It takes a couple of hours to really get started on the first day. We want to make sure we are doing the tasks that the school headmaster and the community think are the highest priorities, which are not necessarily the tasks we think need to be done. So some time is needed to negotiate, to discuss, to get consensus. The second challenge it how to carry out our tasks. Our tour company has purchased and delivered the core materials on our behalf – bags of concrete mix, tins of paint and brushes, planks of wood. But we quickly realise that the devil is in the detail. The school has no water supply, and no power (there are solar panels for the one PC but they are currently broken). There are no rags to clean off the paint brushes, no old icecream containers to turn into paint trays, none of that paraphanaelia we all have in the back of the cupboard at home. Any such items are already in daily use in the families in this community, there is no spare “junk”. We easily sacrifice a few of our t-shirts to make rags, some of which get tied to branches to make “mops” to try and brush or wash the dust off the walls we will be painting. Plastic handled paint rollers that we have supplied are also tied onto branches so that we can reach the top of the 3 and 4 metre high walls of the school rooms. We have only one square of sandpaper, which the ‘table makers’ will need, so we search for flat stones with a straightish edge to use as a tool to scour the old peeling paint off the walls and try to create a smoother surface. The school ladder, itself homemade, is pressed into duty to carry the large rocks that need to be collected to help build the concrete bases, the ladder allowing six people at a time to spread the weight of each rock. Some water is trucked in, some is carried bucket by bucket from the neighbour’s well. Improvisation becomes the name of the game.
Magara school project

Magara Tanzania school presentation day

The plan is to be in Magara five nights, working hard for four days. In the end we only work three days, as our visit co-incides with the end of term school presentation day. And a long day it is too, slowly, slowly, ‘on africa time’. Our initial frustration that we can’t get even more rooms painted is quickly humbled on the realisation that we are being given an opportunity to share an important day with the local community. We get to plant saplings each, representing that we will always now be children of the Magara soil. The students perform traditional dances and enthrall us with their singing. The parents of the students arrive dressed in their best and brightest finery. The head of the parent representatives cajoles and shames the attending parents into donating more money than I suspect they can afford to help the school. Local dignitaries attend and make speeches. The library which we have just painted, and for which the new tables have been made, is officially opened. And about four in the afternoon, we join the parents and dignitaries and  teachers in a big communal lunch. I remember the look of confusion on the face of the lady sitting opposite me, parent to one of the students, when we realise that we are exactly the same age, and she has nine children, while I have none. She wasn’t just surprised, she was unable to visualise how that was possible. (And I probably looked as incredulous at the thought of nine!)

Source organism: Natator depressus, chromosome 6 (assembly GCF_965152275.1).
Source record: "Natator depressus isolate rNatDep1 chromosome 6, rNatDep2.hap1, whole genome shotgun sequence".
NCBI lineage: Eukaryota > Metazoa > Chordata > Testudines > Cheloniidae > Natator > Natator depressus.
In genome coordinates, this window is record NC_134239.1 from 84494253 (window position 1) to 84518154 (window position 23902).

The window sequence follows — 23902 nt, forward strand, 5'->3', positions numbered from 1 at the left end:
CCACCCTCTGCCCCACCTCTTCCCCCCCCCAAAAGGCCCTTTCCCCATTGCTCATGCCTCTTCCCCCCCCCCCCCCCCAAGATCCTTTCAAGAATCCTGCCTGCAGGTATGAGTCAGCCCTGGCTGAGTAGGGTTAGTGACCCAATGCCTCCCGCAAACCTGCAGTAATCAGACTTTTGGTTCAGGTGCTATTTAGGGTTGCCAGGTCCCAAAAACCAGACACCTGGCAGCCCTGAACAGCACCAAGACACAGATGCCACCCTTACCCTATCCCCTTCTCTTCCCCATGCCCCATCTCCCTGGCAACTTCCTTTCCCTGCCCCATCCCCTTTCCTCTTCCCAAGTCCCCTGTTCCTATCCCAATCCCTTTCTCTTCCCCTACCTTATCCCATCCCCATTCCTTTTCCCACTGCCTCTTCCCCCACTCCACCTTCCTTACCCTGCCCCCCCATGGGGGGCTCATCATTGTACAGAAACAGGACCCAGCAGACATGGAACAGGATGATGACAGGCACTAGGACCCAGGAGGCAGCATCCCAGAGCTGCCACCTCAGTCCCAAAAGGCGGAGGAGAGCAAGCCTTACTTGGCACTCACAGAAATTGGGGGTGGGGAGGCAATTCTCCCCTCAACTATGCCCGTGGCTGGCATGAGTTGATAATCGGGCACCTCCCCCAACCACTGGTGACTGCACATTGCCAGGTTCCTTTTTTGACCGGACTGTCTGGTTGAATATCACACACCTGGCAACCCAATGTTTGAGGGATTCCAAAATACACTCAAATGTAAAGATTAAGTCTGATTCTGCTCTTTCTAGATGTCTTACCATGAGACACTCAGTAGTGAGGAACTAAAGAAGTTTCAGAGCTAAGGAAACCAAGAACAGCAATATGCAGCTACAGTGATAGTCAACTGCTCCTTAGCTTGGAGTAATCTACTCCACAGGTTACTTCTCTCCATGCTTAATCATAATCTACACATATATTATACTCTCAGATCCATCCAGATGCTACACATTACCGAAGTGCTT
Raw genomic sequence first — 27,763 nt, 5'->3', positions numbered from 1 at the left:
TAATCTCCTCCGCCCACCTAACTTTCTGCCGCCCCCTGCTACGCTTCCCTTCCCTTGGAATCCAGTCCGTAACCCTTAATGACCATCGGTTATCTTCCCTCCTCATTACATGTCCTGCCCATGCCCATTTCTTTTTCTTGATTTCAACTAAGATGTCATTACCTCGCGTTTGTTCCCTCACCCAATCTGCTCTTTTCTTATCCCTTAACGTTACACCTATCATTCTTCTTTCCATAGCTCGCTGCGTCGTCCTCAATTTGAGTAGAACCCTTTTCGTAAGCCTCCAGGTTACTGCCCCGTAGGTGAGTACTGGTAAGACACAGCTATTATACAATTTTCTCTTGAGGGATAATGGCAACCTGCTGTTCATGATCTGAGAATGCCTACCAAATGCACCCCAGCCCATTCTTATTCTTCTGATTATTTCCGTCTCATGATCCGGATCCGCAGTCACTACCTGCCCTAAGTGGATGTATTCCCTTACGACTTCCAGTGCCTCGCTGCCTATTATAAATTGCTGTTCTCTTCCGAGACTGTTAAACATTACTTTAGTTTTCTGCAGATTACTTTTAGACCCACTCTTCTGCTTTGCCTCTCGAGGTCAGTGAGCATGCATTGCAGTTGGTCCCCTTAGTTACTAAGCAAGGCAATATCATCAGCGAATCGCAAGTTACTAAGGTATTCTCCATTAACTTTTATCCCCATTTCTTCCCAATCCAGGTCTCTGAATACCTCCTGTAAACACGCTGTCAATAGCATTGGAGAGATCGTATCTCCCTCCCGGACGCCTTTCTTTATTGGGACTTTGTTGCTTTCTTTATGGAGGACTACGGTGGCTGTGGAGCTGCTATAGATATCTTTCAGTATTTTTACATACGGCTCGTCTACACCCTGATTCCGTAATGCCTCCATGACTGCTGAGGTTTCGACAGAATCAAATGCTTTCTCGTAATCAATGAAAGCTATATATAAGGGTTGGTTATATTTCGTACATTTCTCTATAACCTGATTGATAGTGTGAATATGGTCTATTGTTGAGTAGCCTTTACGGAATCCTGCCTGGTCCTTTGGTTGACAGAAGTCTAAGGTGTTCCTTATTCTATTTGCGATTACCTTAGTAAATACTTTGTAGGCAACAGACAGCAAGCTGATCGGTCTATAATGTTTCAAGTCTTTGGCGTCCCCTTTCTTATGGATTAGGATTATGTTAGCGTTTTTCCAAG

Magara school project

Memories of Magara Tanzania

So many memories will stay with me. Learning that it cost 20,000 shillings (approx USD$20) pa for a child to attend secondary school, a price most families can’t afford. Knowing that each evening I was spending 2,500 shillings a time for a nice coldish bottle of beer. The pure pleasure of about 60 seconds of warm water pouring over my head in the tiny bush shower every night. The deliciously cool water of the pool under the waterfall. The spicy bite of the pre-dinner soup the crew cooked up each night – my favourite was hot cucumber soup. Knowing that on average each class had to share two text books per subject between the whole class, as textbooks cost around 10,000 shillings each. The satisfying tiredness of eight or more hours of solid physical labour each day, and seeing the results of our labour. The happy screams of dozens of local kids who would come running from hundreds of metres away as we dragged our tired bodies home each night, their smiles lighting up as they begged to have their photo taken so they could see themselves in the screen on the back of the camera. The hard working crew who made basic camping way more comfortable than I ever remember it being before. The warmth of twenty wonderfully diverse people sharing a unique experience but with a common purpose – to help out in a very small but very direct way, to do something practical, forming a bond that will last a long time. All good cliches come about for a reason, and so it is with this one – we gained so much more than we gave.

And the icing on the cake? On the last evening, having completed our tasks, and said our goodbyes, we are back at camp showered, relaxed, cold beer in hand. A loud large truck comes revving into camp at high speed, carrying a big black plastic 5,000 litre water tank, and lengths of guttering for the library roof. With loud cheers we get to deliver them up to the school, roll the water tank onto its freshly prepared base, and know that come the next rainfall the school will start to have its own water supply for the first time ever. Thats my definition of euphoria.